When your cat’s ears become inflamed a more thorough cleaning than you give them routinely is often necessary. In most cases inflamed ears should be examined by a veterinarian, and if cleaning is necessary it should be done by a veterinarian who will have the necessary tools for observing the ear canal and eardrum during and after cleaning.
Also, if the ears seem painful when touched, anesthesia is usually necessary to make most cats hold still for a thorough and safe ear cleaning. Fortunately, instances when ear cleaning in cats is necessary are infrequent.
Veterinarians use several methods for cleaning ears. In one method a rubber bulb syringe filled with warm water-antiseptic soap solution or a wax-dissolving solution is inserted into the ear canal and used to flush the fluid in and out of the ear. This is done several times and is followed by clear water or antiseptic rinses. The clean ear canal is dried with cotton
swabs and appropriate ear medication is instilled. Another method relies on cotton-tipped swabs and the use of an instrument called an ear loop to remove debris.
If you cannot take your cat to a veterinarian, the best way to clean his or her ears at home is to use a cotton swab in the following manner. Grasp the end of the pinna and hold it straight up over the cat’s head. Insert the swab into the ear canal parallel to the side of the head. You cannot damage the eardrum if you keep the swab vertical and parallel to the side of the head, but even if you don’t, cat’s ear canals are so narrow that it would be difficult to reach the eardrum with a cotton-tipped swab unless you were very rough and forceful. Use the swab to clean out debris before you start medication and once daily to remove old medication before instilling the new. Turn the swab gently and try to lift out debris rather than compacting it.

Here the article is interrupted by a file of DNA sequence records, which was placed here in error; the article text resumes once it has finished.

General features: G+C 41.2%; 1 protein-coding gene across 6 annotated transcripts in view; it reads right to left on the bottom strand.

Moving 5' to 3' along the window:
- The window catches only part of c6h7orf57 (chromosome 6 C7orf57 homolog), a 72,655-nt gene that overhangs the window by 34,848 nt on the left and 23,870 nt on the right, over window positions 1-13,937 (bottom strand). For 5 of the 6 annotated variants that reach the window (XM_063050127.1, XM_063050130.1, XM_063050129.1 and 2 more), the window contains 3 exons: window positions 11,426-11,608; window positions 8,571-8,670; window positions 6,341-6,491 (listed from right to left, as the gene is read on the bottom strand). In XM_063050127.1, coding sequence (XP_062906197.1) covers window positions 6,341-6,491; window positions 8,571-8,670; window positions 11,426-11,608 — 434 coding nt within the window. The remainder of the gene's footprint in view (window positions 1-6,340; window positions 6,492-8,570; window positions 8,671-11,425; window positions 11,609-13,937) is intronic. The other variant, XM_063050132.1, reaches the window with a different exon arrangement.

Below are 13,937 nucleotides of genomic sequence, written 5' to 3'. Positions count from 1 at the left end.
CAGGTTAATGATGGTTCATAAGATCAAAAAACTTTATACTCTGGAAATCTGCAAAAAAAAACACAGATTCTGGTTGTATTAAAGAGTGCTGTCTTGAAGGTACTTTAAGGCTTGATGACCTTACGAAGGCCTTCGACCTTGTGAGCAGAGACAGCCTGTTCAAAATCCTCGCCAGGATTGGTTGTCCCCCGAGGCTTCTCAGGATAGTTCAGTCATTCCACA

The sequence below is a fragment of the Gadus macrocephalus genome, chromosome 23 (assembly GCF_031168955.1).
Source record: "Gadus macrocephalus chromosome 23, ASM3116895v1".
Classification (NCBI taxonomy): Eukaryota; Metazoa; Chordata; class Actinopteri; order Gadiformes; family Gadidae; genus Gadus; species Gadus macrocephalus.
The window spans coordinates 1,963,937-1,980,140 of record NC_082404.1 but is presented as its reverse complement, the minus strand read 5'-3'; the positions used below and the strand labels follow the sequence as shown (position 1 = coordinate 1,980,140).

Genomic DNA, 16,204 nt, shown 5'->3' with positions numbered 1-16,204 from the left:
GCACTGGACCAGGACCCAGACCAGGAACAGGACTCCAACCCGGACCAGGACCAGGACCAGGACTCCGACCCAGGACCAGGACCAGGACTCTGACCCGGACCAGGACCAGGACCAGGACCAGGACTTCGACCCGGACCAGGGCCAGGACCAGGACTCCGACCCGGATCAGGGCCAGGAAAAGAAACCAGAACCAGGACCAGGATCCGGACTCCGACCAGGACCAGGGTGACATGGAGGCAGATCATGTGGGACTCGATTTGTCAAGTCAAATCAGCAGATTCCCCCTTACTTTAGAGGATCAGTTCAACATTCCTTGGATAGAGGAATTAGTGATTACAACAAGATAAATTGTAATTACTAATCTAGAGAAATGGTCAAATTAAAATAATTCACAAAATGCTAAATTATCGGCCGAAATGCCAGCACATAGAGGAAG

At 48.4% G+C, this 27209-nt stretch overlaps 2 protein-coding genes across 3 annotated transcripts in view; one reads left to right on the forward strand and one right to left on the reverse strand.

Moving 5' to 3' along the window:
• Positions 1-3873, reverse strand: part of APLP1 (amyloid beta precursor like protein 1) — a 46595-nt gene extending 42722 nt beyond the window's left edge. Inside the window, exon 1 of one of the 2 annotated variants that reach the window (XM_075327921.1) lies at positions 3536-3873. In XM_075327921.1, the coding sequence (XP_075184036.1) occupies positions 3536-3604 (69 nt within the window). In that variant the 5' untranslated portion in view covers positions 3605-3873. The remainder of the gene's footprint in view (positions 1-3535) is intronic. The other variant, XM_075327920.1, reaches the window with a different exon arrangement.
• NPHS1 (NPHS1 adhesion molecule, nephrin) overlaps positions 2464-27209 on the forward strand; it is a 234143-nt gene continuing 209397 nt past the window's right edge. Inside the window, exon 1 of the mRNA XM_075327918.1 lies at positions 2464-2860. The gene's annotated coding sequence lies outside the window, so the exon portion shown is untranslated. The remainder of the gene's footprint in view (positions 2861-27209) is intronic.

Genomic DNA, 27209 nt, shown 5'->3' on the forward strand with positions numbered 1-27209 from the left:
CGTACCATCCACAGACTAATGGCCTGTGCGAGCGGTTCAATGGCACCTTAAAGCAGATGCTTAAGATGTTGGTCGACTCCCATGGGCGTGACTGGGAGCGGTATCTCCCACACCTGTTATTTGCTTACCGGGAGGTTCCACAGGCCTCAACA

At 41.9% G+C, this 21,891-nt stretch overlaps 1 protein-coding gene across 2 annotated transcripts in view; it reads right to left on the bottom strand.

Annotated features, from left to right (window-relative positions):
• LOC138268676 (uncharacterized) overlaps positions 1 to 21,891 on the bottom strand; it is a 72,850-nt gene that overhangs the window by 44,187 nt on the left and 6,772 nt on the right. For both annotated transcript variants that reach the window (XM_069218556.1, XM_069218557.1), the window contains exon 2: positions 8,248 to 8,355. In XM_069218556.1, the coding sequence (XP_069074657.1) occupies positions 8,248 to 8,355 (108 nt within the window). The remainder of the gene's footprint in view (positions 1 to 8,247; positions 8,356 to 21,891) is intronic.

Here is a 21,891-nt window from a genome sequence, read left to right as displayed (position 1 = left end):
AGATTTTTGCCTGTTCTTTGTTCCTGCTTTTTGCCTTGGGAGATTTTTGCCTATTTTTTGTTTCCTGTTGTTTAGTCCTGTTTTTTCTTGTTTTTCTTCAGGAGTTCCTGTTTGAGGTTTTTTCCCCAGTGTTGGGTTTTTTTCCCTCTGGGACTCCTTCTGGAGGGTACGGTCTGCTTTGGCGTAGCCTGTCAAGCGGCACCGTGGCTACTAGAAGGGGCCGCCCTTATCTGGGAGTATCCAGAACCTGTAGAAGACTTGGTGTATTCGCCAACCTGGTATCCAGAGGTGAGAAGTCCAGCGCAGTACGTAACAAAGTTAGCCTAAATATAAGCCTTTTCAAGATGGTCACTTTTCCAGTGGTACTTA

Only a rare cat will allow you to clean the ears with the bulb syringe method without anesthesia. If you try it, warm any solution you use to body temperature and flush the fluids in and out gently until all debris is removed. Do not wedge the syringe into the ear to form a tight seal as the pressure can build up in the ear canal sufficiently to rupture the eardrum.
After flushing the ear dry the canal gently with cotton-tipped swabs.
After your cat’s ears are cleaned you will usually have to instill medication in them at least daily for one or two weeks. Many ear preparations are sold in containers with long nozzles that are placed into the ear canal. Liquids can be dropped into the canal. After the medicine is in the canal, grasp the lower part of the auricular cartilage through the skin and massage it up and down vigorously. If you are doing it properly you will hear the medicine squishing around inside the ear.
This will spread the medication down the length of the ear canal and is a very important part of caring for the ear properly. Once daily before instilling new medication it’s a good idea to partially clean the ear to remove old medication and accumulated debris. Use a cotton swab as described above or wrap your finger in a soft cloth or tissue and clean out the ear as far as covered finger will reach.